Water, water everywhere

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With British rowers winning the first gold medal for the UK in these Olympics, my thoughts turned to water as inspiration for this week’s blog.

We certainly seem to have had a lot of issues with water in Britain this year, drought, hosepipe bans, floods, Wales and Northern Ireland had their wettest June since 1910 and even the Olympic flame got doused. We should have known that once we declared a drought we’d get a flood…

When we knew we were short of water, with many reservoirs only half full after a dry couple of winters, some of us planned ahead. Water butts came into their own in gardens and on allotments, and various water conservation and recycling tips were to be had – not least from Plews Garden Design, determined to keep your gardens growing.

Rainwater, pouring off roofs and into gutters then diverted from downpipes into water butts and carefully conserved.  Then the stored water was used to irrigate food crops, new plantings, ‘fussy’ plants such as camellias that find tap water too full of chlorine and other chemicals and of course the water was also to keep ponds topped up so fish, newts and tadpoles survived.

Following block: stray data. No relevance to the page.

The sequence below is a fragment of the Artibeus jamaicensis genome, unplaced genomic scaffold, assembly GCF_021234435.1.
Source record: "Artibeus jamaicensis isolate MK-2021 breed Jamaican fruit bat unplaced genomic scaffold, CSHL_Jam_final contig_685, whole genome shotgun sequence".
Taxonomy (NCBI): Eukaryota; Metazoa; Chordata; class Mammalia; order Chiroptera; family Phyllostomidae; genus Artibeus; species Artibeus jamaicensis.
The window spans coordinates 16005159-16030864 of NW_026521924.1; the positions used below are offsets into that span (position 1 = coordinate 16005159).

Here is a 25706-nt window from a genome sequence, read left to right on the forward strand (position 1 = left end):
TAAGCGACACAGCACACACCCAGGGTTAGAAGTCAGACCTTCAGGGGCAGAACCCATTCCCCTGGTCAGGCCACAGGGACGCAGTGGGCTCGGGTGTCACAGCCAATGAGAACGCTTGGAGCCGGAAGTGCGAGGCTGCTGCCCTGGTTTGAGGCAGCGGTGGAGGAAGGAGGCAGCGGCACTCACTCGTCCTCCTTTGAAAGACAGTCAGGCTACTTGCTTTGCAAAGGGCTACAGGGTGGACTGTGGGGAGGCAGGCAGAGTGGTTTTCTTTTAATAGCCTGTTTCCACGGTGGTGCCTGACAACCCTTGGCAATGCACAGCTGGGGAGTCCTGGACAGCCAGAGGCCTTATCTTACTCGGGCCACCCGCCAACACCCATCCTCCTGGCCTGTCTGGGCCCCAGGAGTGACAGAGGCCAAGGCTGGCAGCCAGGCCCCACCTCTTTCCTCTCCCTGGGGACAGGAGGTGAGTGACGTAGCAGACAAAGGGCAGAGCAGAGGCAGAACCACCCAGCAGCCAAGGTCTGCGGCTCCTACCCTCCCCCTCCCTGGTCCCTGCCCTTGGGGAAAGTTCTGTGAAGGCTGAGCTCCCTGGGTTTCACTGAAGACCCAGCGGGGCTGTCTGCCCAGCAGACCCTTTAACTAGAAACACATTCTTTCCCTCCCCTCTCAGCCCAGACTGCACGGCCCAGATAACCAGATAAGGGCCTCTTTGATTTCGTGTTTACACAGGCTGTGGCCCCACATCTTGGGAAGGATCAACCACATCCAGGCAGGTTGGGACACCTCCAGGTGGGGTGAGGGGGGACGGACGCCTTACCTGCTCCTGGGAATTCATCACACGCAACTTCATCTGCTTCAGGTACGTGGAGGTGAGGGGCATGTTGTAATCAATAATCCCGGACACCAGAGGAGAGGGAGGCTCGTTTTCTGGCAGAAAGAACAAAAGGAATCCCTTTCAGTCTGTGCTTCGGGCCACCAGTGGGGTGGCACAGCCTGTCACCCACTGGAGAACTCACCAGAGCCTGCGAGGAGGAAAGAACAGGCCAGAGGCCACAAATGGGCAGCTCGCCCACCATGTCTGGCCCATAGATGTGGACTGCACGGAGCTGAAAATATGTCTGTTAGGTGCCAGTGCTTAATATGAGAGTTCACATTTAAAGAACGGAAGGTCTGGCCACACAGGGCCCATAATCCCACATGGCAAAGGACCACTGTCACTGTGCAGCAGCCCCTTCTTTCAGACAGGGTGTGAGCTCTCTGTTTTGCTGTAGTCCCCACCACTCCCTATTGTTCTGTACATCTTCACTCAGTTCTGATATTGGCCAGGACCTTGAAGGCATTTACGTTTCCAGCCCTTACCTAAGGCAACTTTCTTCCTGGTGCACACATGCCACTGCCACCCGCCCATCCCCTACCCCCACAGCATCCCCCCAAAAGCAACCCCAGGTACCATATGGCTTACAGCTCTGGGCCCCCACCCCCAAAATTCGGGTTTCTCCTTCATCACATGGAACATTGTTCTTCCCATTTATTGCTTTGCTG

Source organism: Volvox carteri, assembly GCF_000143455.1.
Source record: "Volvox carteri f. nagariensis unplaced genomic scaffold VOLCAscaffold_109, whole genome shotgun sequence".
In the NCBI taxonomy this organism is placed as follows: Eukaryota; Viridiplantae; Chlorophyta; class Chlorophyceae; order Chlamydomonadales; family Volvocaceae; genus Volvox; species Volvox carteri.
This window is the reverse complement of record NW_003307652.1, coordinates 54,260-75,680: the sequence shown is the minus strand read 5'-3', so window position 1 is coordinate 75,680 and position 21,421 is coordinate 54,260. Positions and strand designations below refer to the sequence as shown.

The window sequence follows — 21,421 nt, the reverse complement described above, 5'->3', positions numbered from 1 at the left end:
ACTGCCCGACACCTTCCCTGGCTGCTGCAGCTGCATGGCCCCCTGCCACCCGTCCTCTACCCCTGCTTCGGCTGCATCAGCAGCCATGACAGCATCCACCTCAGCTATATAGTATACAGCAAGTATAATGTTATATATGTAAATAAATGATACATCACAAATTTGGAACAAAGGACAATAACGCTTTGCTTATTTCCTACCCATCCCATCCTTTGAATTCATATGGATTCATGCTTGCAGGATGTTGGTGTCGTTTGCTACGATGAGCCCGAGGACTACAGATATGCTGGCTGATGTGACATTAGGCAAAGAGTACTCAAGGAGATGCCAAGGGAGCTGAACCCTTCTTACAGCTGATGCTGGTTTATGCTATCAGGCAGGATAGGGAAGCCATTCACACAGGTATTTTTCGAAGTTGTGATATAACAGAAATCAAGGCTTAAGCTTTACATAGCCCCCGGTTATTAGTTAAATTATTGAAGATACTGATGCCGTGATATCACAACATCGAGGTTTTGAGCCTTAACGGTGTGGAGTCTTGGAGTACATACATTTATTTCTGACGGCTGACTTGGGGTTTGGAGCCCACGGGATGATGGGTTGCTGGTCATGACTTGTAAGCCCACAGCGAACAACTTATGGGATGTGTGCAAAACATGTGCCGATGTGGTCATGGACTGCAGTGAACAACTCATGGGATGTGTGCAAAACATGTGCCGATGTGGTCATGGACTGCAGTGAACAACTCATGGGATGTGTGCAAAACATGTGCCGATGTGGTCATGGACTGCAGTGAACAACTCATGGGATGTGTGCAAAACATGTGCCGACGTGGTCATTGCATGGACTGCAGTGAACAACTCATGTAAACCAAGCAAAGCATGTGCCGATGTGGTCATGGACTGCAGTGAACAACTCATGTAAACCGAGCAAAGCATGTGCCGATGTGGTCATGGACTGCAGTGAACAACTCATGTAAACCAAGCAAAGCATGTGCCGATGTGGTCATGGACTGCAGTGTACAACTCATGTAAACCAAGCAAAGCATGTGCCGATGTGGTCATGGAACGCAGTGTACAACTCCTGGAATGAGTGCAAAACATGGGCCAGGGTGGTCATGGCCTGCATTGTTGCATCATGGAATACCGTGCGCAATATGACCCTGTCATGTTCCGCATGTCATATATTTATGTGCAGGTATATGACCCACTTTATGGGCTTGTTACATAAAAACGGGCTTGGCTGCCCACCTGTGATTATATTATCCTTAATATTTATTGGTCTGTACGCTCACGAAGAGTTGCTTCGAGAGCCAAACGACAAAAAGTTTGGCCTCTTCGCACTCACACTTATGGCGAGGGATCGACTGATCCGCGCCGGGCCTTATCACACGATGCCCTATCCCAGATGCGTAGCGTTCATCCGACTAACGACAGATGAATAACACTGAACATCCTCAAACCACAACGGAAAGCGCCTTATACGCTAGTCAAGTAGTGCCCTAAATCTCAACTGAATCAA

This collection and use of what would otherwise be wasted clean water straight into the sewage system is something that many of us partake in. we do it regardless of rain, flood, drought because it seems an obvious thing to do, an easy task to accomplish, an environmentally sound pursuit, an occupation to be praised.

After all, no-one else is going to use the rainwater are they? It doesn’t belong to anyone in particular, it belongs to all of us and none of us; it just falls from the sky and is either soaked up by plants and soil or runs off hard surfaces into the drains. By collecting it and using the rainwater in our own gardens we’re reducing the amount of water that gets washed away.

May I suggest that you don’t move to the State of Oregon in the USA. “Oregon law that says all of the water in the state of Oregon is public water and if you want to use that water, either to divert it or to store it, you have to acquire a water right from the state of Oregon before doing that activity.” This law includes rainwater that falls on your land. Interestingly, if you collect the water from your roof as many of us do, that’s ok. But if the rain is collected in your pond, or sits in puddles on your lawn then it doesn’t belong to you.

An interesting concept?  Or a crazy law? Could it happen here? You tell me.

If you would like some design advice, or a consultancy on how to manage the water – or lack of it – in your garden, we have the inspiration and the know- how to help you ‘go for gold’

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